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To trigger this process, a moderator must send a “Community Emergency” report through the Contact Form detailing:

  • The exact nature of the situation that has violated the Moderator Agreement;

  • Which part of the Moderator Agreement has been violated;

  • Anything that must be retracted and nullified;

  • The username of at least 15 moderators who sign the petition (their signatures will be accepted in good faith without needing them to confirm individually unless one of those whose name appears protests, in which case all signatures will be verified). In the case of a petition with fewer than 15 signatures, the matter will be closed without further need to follow this process.

If moderators so desire, a second backup copy of the petition may be emailed to the executive in charge of the Community Management team (as of the time of writing, Philippe Beaudette, VP Community, [email protected]) although the petition “of record” is the one sent via community emergency, which must be received for this process to be enacted. A petition sent only to the community executive will not be sufficient to begin the process.

Upon receipt, Stack will have seven business days (based upon the ordinary business days observed by Stack, that is, excluding weekends and observed US holidays, made available to Moderators) to post the entire petition to the Moderator Team alongside their reasoning for why the situation does not violate the Moderator Agreement or their concession that the Moderator Agreement has been violated. This post will be featured to all moderators (for example by using the orange diamond notification). At this time, Stack will post the total, deduplicated number of active moderators (“Total Moderator Count”) for use in calculating the vote percentages enumerated below.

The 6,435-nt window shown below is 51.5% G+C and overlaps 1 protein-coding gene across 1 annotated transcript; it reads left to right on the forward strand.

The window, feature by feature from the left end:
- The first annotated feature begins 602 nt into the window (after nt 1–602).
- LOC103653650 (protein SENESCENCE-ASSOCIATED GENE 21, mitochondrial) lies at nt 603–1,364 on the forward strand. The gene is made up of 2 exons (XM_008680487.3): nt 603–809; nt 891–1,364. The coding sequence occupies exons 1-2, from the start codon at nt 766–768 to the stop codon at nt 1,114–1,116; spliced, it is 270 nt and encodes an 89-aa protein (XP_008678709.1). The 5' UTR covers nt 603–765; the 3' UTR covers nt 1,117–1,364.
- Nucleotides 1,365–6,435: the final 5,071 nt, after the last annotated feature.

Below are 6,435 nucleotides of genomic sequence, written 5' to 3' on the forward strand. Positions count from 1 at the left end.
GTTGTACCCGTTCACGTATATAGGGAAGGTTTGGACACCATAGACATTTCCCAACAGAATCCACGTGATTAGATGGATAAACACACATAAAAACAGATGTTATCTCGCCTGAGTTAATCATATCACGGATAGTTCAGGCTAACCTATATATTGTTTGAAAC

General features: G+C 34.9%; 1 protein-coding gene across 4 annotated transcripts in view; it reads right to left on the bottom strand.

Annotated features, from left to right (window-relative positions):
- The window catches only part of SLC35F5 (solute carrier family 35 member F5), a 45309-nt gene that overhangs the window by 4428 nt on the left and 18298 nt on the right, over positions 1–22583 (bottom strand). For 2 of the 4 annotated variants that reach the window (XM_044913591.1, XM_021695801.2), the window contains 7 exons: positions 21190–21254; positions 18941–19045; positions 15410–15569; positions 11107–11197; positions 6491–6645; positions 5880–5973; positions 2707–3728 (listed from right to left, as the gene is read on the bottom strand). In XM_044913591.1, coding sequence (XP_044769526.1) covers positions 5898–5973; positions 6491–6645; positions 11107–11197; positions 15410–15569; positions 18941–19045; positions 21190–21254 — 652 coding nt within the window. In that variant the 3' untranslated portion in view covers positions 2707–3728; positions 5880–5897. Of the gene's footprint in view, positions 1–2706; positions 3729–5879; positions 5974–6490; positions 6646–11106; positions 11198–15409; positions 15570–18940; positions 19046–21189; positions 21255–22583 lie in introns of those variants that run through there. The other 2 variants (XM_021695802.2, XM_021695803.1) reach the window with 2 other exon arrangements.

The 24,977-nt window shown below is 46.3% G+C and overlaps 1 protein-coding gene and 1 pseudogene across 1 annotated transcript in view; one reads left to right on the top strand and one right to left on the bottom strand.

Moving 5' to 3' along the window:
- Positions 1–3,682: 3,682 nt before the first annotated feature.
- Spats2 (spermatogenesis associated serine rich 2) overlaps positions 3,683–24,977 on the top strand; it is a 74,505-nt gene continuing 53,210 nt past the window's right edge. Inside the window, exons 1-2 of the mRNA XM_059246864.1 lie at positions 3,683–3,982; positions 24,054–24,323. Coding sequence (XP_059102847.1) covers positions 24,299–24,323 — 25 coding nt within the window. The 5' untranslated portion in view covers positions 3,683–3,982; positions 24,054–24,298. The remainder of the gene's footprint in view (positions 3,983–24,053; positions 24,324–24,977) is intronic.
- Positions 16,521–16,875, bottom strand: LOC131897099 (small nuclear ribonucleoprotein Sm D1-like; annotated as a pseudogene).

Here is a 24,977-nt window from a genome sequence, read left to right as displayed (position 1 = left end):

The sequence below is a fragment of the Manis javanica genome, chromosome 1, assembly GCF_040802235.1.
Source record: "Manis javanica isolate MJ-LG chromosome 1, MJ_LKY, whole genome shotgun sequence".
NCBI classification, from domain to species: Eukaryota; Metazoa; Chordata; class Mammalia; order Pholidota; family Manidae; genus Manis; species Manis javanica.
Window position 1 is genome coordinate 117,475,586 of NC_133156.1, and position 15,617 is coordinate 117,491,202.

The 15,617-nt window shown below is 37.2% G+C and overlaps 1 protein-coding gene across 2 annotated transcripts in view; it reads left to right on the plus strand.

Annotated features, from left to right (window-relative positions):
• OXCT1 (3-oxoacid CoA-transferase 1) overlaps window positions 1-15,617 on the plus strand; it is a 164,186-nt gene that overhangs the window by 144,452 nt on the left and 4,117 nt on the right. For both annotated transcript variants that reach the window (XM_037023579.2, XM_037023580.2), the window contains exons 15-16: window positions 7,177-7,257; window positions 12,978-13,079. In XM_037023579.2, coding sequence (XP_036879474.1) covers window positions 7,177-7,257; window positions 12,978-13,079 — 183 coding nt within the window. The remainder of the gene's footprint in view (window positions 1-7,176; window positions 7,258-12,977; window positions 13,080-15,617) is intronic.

If Stack concedes that it has violated the Moderator Agreement, it must post a public apology in no less than 30 days, including language that will immediately, upon posting, fully retract and nullify any actions outlined in the petition. If it does not, then it will provide two answers: one for the moderators to vote that Stack has violated the Moderator Agreement and one for moderators to vote that Stack has not violated the Moderator Agreement. Each moderator may upvote one of the answers; downvotes will be ignored. Stack employees are not allowed to vote, and no electioneering, lobbying, or questions may take place on either of the two designated answers, though discussion and questions may happen in other spaces (such as on a different question or answer). Voting will be open for ten business days.

Once the ten business days pass, if at least 20% of the Total Moderator Count (as designated at the beginning of the process) have voted and a minimum of 90% of the voting moderators agree that a violation has occurred, Stack will retract and nullify the actions outlined in the petition and post a public explanation and apology to the Meta Stack Exchange site.

However, if less than 20% of the Total Moderator Count (as designated at the beginning of the process) vote or less than 90% of the voting moderators agree that a violation has occurred, then no action from Stack is required or expected.

In the event of questions or challenges regarding this process or the execution of it, Stack will endeavor to honor both the letter and the spirit of this process and will move to take corrective action where necessary to correct a manifest wrong, but reserves the right to determine that the process has been fairly completed, once all steps have been completed. Such questions or challenges should be directed to the community executive (at the time of posting, Philippe Beaudette, VP-Community, [email protected]) by email. Acknowledgment of receipt will be sent.